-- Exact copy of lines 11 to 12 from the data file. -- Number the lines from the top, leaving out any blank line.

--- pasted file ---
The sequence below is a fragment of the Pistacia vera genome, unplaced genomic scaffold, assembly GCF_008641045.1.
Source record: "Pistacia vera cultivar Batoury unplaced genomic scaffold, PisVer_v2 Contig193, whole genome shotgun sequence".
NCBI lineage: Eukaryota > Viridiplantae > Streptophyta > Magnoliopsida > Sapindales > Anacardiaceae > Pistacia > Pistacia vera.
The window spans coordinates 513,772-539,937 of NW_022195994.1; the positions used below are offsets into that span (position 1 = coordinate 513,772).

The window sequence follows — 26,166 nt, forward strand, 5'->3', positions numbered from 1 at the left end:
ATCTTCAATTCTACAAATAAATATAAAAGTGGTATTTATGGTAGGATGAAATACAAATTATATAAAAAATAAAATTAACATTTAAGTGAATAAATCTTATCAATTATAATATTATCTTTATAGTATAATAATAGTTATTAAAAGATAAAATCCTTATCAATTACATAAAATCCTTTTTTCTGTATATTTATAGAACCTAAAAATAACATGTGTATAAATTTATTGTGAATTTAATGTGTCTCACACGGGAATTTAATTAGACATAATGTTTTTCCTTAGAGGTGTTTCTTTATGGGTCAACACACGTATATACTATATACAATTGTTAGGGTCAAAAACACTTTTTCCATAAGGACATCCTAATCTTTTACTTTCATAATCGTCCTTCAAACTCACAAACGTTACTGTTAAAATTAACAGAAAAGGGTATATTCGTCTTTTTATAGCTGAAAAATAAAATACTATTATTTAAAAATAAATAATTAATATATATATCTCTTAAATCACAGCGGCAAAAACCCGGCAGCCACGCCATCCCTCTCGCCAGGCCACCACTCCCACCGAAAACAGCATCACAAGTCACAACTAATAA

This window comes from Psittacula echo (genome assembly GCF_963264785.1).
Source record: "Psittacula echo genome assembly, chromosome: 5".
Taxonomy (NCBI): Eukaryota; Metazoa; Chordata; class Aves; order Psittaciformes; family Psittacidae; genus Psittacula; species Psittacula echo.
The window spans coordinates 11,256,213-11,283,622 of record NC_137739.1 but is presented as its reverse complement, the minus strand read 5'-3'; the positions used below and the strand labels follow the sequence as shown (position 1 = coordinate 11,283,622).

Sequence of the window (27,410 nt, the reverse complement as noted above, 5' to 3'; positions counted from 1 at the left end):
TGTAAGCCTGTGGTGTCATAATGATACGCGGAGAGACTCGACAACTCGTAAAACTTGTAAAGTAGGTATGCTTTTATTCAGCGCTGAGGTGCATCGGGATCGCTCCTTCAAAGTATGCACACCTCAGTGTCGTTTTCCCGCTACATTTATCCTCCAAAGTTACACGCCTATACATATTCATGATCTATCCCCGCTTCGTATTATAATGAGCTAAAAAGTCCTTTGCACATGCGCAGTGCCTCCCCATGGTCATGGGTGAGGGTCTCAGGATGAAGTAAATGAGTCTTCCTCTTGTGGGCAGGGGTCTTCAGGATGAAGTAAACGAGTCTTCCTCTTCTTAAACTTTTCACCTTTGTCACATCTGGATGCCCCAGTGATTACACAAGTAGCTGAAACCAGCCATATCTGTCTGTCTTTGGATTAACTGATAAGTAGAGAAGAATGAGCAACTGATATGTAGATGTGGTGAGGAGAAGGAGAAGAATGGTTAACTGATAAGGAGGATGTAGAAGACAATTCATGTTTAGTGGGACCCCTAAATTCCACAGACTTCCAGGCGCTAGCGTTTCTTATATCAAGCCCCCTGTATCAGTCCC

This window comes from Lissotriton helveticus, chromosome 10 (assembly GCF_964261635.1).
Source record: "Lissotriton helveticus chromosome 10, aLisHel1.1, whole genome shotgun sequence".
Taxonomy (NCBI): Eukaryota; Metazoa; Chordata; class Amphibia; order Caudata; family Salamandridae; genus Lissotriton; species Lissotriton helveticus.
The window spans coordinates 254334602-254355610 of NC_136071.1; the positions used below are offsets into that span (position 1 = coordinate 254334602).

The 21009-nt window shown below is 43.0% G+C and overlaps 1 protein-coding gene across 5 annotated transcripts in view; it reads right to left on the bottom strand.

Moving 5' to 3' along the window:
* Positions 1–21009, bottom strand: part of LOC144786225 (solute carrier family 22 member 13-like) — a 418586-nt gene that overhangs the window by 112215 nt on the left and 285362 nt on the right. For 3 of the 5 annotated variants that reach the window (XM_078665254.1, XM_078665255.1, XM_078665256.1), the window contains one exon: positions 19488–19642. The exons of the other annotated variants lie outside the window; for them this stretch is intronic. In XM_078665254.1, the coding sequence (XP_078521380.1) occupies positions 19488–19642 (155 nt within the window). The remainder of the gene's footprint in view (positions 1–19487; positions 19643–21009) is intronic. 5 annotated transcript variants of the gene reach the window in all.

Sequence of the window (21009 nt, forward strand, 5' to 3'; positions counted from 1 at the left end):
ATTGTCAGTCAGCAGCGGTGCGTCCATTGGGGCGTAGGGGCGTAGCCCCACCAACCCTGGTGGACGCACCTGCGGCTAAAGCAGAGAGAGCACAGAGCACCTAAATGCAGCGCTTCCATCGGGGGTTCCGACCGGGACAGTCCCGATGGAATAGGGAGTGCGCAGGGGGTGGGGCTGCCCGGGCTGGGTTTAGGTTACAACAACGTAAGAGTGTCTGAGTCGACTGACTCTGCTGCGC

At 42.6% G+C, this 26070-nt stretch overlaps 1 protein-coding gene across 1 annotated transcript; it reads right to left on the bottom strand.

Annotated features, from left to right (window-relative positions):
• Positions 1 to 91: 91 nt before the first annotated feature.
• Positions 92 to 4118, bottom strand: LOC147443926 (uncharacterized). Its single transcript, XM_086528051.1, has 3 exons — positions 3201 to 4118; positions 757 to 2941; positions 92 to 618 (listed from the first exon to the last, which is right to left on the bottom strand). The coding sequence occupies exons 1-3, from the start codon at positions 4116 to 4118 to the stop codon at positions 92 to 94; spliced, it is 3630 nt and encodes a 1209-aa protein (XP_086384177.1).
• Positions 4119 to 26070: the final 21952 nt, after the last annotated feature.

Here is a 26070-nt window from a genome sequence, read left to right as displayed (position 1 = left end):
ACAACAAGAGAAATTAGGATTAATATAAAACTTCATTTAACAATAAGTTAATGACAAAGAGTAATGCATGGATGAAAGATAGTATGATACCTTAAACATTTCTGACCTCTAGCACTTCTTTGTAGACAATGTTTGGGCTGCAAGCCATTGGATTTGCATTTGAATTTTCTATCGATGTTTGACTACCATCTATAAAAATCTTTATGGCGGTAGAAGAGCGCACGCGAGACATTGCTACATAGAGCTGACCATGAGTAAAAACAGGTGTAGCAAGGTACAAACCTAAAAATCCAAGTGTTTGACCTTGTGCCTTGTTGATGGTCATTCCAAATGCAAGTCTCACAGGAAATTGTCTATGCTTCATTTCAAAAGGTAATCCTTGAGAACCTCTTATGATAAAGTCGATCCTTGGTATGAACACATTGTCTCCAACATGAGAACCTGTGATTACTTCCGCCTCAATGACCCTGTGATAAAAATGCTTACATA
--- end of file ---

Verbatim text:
Sequence of the window (27,410 nt, the reverse complement as noted above, 5' to 3'; positions counted from 1 at the left end):
TGTAAGCCTGTGGTGTCATAATGATACGCGGAGAGACTCGACAACTCGTAAAACTTGTAAAGTAGGTATGCTTTTATTCAGCGCTGAGGTGCATCGGGATCGCTCCTTCAAAGTATGCACACCTCAGTGTCGTTTTCCCGCTACATTTATCCTCCAAAGTTACACGCCTATACATATTCATGATCTATCCCCGCTTCGTATTATAATGAGCTAAAAAGTCCTTTGCACATGCGCAGTGCCTCCCCATGGTCATGGGTGAGGGTCTCAGGATGAAGTAAATGAGTCTTCCTCTTGTGGGCAGGGGTCTTCAGGATGAAGTAAACGAGTCTTCCTCTTCTTAAACTTTTCACCTTTGTCACATCTGGATGCCCCAGTGATTACACAAGTAGCTGAAACCAGCCATATCTGTCTGTCTTTGGATTAACTGATAAGTAGAGAAGAATGAGCAACTGATATGTAGATGTGGTGAGGAGAAGGAGAAGAATGGTTAACTGATAAGGAGGATGTAGAAGACAATTCATGTTTAGTGGGACCCCTAAATTCCACAGACTTCCAGGCGCTAGCGTTTCTTATATCAAGCCCCCTGTATCAGTCCC